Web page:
How Stress Impacts Thyroid Function

Thyroid hormone is one of the most misunderstood hormones. It is so misunderstood that as many as 60% of people who have a thyroid issue don’t even know it.  

Your thyroid gland is a butterfly-shaped organ at the base of your neck. It releases thyroid hormone, which regulates your metabolism, energy levels, brain function, and more.

If your thyroid is not working at optimal function, here are some possible signs:

  • Exhaustion
  • Forgetfulness
  • Mood Problems
  • Feeling Cold
  • Weight Gain
  • Constipation
  • Irregular periods
  • Thinning Hair
  • Dry Skin
  • Brittle Nails

Some people who experience these symptoms end up being diagnosed with hypothyroid. Others struggle with these issues and are told their thyroid labs look normal. This can happen because the normal lab ranges are not necessarily optimal or because not all forms of thyroid hormone have been looked at in the test.

It is possible to have suboptimal thyroid function even if your routine thyroid labs look “normal.”

How could it be possible to experience thyroid-related problems even when routine labs show that thyroid function is “normal?” Let’s break this down.

Here’s how your thyroid works:

A hormone called TRH is released from your hypothalamus (deep inside your brain), which triggers TSH release from your pituitary gland (also in your brain). TSH travels through your blood to trigger thyroid hormone production in your thyroid gland (at the base of your neck).

Your thyroid gland produces 2 active forms of thyroid hormone that circulate through your body:

  • T4 (thyroxine)
  • T3 (triiodothyronine)

Even though your body makes much more T4 than T3, your T3 is about 4 times as powerful and considered an even more active form. Your body can also produce reverse T3 (rT3), which actually blocks thyroid function.

The most common screening test for thyroid function is TSH. Even when that falls within the lab’s normal reference range, here are some possible scenarios to explain suboptimal thyroid function:

  • Insufficient production of T4
  • Insufficient conversion of T4 → T3
  • Increased production of reverse T3 (rT3)

That’s why—if you are struggling with unexplained exhaustion, brain fog, constipation, dry skin, hair loss, brittle nails, or any other signs of thyroid imbalance—it’s so important to have your doctor run a more comprehensive panel of thyroid tests.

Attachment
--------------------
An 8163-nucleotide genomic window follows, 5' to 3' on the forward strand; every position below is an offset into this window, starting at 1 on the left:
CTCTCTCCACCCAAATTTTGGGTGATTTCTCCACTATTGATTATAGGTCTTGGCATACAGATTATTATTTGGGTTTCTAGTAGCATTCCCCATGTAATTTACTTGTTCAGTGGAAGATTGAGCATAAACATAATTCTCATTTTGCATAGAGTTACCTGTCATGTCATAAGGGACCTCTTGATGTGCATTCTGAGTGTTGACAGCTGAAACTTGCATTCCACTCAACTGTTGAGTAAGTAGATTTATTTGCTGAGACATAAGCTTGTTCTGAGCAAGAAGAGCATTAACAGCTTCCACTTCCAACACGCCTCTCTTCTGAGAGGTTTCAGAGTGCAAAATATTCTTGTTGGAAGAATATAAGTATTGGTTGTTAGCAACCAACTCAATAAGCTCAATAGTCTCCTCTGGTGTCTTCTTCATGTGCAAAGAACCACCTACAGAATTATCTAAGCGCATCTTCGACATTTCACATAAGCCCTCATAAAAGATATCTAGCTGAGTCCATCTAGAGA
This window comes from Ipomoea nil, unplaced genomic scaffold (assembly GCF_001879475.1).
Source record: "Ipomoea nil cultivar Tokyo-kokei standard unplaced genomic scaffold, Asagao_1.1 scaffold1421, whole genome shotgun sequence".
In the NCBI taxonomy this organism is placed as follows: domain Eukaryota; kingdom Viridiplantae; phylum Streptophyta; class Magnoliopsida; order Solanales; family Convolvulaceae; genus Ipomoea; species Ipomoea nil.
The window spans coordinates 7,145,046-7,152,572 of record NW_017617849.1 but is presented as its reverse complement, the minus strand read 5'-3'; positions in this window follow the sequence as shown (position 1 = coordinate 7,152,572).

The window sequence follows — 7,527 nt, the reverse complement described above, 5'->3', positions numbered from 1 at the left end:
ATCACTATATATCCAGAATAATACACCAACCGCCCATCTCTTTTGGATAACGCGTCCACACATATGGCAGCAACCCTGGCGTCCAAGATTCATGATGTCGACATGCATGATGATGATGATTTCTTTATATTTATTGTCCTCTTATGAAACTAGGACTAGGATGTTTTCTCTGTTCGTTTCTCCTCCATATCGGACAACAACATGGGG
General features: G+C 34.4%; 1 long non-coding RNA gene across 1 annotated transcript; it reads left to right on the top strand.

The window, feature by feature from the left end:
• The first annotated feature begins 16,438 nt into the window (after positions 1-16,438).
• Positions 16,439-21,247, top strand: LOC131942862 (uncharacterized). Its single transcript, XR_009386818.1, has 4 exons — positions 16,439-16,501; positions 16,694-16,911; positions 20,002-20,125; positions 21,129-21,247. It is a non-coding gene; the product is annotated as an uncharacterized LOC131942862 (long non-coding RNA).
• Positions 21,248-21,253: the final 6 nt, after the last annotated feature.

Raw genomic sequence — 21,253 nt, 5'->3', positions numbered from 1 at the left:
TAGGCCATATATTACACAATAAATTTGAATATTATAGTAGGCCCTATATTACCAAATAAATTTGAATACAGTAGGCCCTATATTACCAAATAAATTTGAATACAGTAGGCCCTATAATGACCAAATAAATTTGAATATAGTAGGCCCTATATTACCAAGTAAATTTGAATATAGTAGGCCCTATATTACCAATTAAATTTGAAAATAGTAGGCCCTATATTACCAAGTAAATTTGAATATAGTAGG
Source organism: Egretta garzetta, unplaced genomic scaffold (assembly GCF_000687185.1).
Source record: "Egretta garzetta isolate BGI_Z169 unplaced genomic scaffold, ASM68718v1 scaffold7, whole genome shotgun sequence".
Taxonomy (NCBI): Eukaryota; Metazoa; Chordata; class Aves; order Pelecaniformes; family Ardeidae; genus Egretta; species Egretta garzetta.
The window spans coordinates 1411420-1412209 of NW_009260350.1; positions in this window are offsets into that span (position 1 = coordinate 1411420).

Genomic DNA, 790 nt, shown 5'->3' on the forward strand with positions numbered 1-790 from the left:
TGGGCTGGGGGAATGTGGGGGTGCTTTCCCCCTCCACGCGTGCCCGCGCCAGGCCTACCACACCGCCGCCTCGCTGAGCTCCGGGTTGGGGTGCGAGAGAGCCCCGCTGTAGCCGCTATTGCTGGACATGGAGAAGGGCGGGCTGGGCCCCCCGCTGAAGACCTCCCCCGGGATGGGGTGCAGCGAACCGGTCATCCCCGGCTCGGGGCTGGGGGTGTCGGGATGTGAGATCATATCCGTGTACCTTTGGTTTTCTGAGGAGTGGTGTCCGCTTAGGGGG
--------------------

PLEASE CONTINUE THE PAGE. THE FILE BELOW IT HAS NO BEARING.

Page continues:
Of course, the next question to ask is what could be causing suboptimal thyroid function? Here are just a few of the possible root causes:

  • Exposure to environmental toxins. Many chemicals disrupt thyroid function. Exposure to the herbicide RoundUp may impact thyroid function for example.
  • Autoimmunity. Anti-thyroid antibodies can be detected in many people with suboptimal thyroid function. There are approaches to lowering these antibodies that may help improve thyroid function.
  • Under eating or over exercising. Your thyroid controls your metabolism, so your lifestyle can throw it out of whack.
  • Nutrient insufficiencies. A word of caution, this is a very personalized area of thyroid treatment. Let’s discuss your unique symptoms prior to starting any supplementation.
  • And Stress!  This is a big one.

Do you know what your body does when you experience stress?

It produces cortisol.

Cortisol is an adrenal hormone that is meant to help your body respond to stressful situations. But…too much and too often can have damaging effects on your thyroid. Here’s why:

  • Cortisol increases the production of reverse T3 (rT3), which blocks thyroid function.
  • Cortisol decreases TSH, which is needed to stimulate thyroid hormone production.
  • Cortisol can indirectly lead to higher levels of TBG, which decreases the amount of free thyroid hormone available for cells.

There really is a quite complicated relationship between thyroid health and stress because of the hormones involved with each.

But there’s a pretty simple takeaway message here:

If you want to support optimal thyroid function, you cannot ignore the effects of stress—and that means anything your body PERCEIVES as stress (including things like undereating or overexercising!).

Here are a handful of things you can do to reduce your stress and support your thyroid:

🍏Eat in a way that supports healthy blood sugar balance (you might need to be open to including some carbs!)

👟Exercise the right amount for your body (movement is key but not in excess!)

🧘‍♂️Take breaks (your body needs rest as much as it needs activity!)

💤Aim for sound sleep (this might mean cutting the glass of wine or social scrolls at night!)

In naturopathic and functional medicine, we always aim to understand the root cause of your health concerns. We dig deep to look for patterns and explanations. And most importantly, we want to OPTIMIZE your health—because when you are not feeling your best, it affects every area of your life.

Curious how your stress level may be impacting your thyroid function. Make an appointment and we will dig deeper.

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